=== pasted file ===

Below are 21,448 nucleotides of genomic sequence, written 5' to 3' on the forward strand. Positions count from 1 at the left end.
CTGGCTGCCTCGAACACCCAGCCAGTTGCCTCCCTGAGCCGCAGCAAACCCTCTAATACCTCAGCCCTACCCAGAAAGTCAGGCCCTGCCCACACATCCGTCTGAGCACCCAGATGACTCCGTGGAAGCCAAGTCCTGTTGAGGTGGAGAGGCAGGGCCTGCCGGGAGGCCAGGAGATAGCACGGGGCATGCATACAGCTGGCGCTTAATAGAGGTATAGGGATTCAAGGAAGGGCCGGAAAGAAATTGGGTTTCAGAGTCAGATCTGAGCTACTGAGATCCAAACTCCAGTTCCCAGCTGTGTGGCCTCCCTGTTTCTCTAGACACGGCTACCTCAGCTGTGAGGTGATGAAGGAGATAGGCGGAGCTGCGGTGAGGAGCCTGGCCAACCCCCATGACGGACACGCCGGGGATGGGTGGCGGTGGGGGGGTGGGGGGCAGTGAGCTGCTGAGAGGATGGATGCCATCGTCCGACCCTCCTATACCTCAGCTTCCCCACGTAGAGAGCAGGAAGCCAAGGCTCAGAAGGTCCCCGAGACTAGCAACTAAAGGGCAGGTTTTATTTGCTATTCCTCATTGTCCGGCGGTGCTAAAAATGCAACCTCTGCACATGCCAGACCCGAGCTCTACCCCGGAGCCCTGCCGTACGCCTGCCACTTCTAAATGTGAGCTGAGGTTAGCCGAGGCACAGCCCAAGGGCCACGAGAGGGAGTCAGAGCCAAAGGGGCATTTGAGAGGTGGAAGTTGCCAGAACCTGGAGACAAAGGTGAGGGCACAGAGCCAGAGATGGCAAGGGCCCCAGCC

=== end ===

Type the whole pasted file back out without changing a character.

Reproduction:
Below are 21,448 nucleotides of genomic sequence, written 5' to 3' on the forward strand. Positions count from 1 at the left end.
CTGGCTGCCTCGAACACCCAGCCAGTTGCCTCCCTGAGCCGCAGCAAACCCTCTAATACCTCAGCCCTACCCAGAAAGTCAGGCCCTGCCCACACATCCGTCTGAGCACCCAGATGACTCCGTGGAAGCCAAGTCCTGTTGAGGTGGAGAGGCAGGGCCTGCCGGGAGGCCAGGAGATAGCACGGGGCATGCATACAGCTGGCGCTTAATAGAGGTATAGGGATTCAAGGAAGGGCCGGAAAGAAATTGGGTTTCAGAGTCAGATCTGAGCTACTGAGATCCAAACTCCAGTTCCCAGCTGTGTGGCCTCCCTGTTTCTCTAGACACGGCTACCTCAGCTGTGAGGTGATGAAGGAGATAGGCGGAGCTGCGGTGAGGAGCCTGGCCAACCCCCATGACGGACACGCCGGGGATGGGTGGCGGTGGGGGGGTGGGGGGCAGTGAGCTGCTGAGAGGATGGATGCCATCGTCCGACCCTCCTATACCTCAGCTTCCCCACGTAGAGAGCAGGAAGCCAAGGCTCAGAAGGTCCCCGAGACTAGCAACTAAAGGGCAGGTTTTATTTGCTATTCCTCATTGTCCGGCGGTGCTAAAAATGCAACCTCTGCACATGCCAGACCCGAGCTCTACCCCGGAGCCCTGCCGTACGCCTGCCACTTCTAAATGTGAGCTGAGGTTAGCCGAGGCACAGCCCAAGGGCCACGAGAGGGAGTCAGAGCCAAAGGGGCATTTGAGAGGTGGAAGTTGCCAGAACCTGGAGACAAAGGTGAGGGCACAGAGCCAGAGATGGCAAGGGCCCCAGCC